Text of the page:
parameters for use in managing wildlife populations.
Caughley (1977) cautioned against the improper use of these methods
and violations of assumptions in life-table construction. For example, to
estimate survival from carcasses or skulls, collected data must represent a
random sample of all population mortalities and the population must have
a stable age distribution and a known rate of increase (Caughley 1977).
Potential biases pertaining to data collection include the use of hunterharvest
mortalities, seasonal collection (i.e., winter or summer only), or
mortalities resulting from rare events such as catastrophes. Each of these
situations could produce biased survival estimates. Udevitz and Bellachey
(1983) presented a method in which the assumption of either stable age
distribution or known rate of increase may be removed by combining ageat-
death data and independently sampled standing-age-structure data.
Regardless of which method is used, care should be taken to evaluate the
accuracy of survival estimates based on life-table data, and, whenever
possible, these estimates should be validated with estimates derived by
other means such as radiotelemetry data. Use of erroneous survival estimates
in making management decisions could have potentially devastating
effects on a population, especially in the management of an endangered
species like Odocoileus virginianus clavium Barbour and G.M. Allen
(Florida Key deer).
Key deer are a sub-species of white-tailed deer endemic to the Florida
Keys (Hardin et al. 1984). Urban development and habitat fragmentation
threaten the Key deer population, with 50% of Key deer mortality attributed
to deer-vehicle collisions (Harveson et al. 2004, Lopez et al. 2003b). Since
1968, the USFWS NKDR has collected Key deer mortality data (Lopez et al.
2004) as part of a long-term monitoring program. Additionally, radiotelemetry
data have been collected during two separate studies from December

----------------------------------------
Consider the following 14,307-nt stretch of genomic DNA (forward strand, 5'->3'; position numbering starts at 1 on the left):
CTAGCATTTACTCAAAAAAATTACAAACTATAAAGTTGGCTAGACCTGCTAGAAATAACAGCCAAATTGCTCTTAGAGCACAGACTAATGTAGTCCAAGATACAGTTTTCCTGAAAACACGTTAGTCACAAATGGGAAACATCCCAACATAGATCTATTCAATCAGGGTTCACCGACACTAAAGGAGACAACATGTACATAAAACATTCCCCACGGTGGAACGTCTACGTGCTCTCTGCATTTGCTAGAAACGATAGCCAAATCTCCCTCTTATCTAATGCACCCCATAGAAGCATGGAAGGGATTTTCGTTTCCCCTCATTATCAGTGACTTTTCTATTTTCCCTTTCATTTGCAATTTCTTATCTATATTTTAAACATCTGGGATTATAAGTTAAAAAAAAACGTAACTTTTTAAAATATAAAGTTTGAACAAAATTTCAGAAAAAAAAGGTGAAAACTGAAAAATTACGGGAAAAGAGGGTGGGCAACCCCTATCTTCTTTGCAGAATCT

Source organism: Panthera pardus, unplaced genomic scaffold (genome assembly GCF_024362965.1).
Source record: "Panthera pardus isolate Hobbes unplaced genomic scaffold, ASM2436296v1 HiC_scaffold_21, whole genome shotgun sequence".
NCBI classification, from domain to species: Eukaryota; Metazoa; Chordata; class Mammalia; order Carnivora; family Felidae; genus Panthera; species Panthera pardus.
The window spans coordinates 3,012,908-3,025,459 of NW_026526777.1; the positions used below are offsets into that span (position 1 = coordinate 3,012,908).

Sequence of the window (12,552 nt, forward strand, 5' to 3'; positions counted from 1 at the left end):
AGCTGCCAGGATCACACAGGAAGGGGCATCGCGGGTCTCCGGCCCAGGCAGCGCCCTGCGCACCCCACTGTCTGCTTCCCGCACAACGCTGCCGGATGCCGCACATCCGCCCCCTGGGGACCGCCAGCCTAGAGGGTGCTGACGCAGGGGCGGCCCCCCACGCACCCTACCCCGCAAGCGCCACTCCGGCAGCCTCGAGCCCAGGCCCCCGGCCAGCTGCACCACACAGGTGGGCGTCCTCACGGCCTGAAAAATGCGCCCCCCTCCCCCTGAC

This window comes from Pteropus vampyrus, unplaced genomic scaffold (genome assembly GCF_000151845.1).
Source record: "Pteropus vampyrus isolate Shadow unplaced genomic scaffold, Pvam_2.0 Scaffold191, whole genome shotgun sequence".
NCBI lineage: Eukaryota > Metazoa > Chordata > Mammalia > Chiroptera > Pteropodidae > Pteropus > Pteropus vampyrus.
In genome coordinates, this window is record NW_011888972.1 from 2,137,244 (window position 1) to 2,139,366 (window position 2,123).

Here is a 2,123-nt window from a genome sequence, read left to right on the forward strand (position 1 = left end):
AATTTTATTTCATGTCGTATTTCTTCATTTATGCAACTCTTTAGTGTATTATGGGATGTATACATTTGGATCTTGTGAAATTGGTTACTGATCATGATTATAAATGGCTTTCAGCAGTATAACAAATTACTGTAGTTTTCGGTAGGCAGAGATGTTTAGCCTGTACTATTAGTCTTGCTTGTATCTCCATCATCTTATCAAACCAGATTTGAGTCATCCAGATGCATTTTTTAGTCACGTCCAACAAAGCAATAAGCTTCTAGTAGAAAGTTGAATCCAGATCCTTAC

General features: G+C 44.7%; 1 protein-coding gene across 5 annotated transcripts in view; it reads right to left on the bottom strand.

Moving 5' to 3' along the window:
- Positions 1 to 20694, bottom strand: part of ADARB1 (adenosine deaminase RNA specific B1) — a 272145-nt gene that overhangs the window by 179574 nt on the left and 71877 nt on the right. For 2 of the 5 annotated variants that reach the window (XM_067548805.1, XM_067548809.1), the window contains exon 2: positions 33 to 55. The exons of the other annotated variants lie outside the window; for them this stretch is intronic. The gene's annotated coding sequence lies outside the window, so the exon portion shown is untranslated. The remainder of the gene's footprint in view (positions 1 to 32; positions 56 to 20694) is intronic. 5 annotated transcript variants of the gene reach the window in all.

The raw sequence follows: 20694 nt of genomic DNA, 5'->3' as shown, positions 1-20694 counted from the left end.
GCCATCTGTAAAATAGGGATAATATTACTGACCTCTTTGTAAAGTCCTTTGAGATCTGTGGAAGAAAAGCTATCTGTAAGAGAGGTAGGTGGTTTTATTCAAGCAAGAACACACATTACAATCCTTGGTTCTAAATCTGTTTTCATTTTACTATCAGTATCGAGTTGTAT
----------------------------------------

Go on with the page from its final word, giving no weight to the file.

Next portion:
1968 to June 1972, and January 1998 to December 2000 (Hardin 1974,
Lopez 2001, Silvy 1975). Survival estimates for Key deer using radiotelemetry
data were recently reported (Lopez et al. 2003b), which offers a unique
opportunity to compare survival estimates from different sources (i.e., radiotelemetry
versus mortality data). Our research objectives were to evaluate
the use of USFWS Key deer mortality data as an alternative method for
calculating survival by (1) estimating Key deer survival using USFWS Key
deer mortality data, and (2) comparing these survival estimates to previously
published survival estimates calculated from radiotelemetry data.
2006 P.M. Harveson, R.R. Lopez, N.J. Silvy, and P.A. Frank 151
The Florida Keys are a chain of small islands approximately 200-km long
extending southwest from peninsular Florida. Big Pine Key (BPK; 2548 ha)
is within the boundaries of the NKDR in Monroe County, and supports
approximately 60% of the deer population (Lopez 2001). Soil types vary
from marl deposits to bare rock of the oolitic limestone formation (Dickson
1955). Island vegetation varies by elevation with Rhizophora mangle L. (red
mangrove), Avicennia germinans (L.) L. (black mangrove), and
Laguncularia racemosa (L.) Gaertn. f. (white mangrove), and Conocarpus
erectus L. (buttonwood) forests occurring near sea level (maritime zones).
As elevation increases inland, maritime zones transition into hardwood (e.g.,
Bursera simaruba (L.) Sarg. [gumbo limbo], Piscidia piscipula (L.) Sarg.
[Jamaican dogwood]) and pineland (e.g., Pinus elliottii Engelm. [slash
pine], Serenoa repens (Bartr.) Small [saw palmetto]) upland forests with
vegetation intolerant of salt water (Dickson 1955, Folk 1991).
Since 1968, USFWS NKDR staff have recorded deer mortality as part of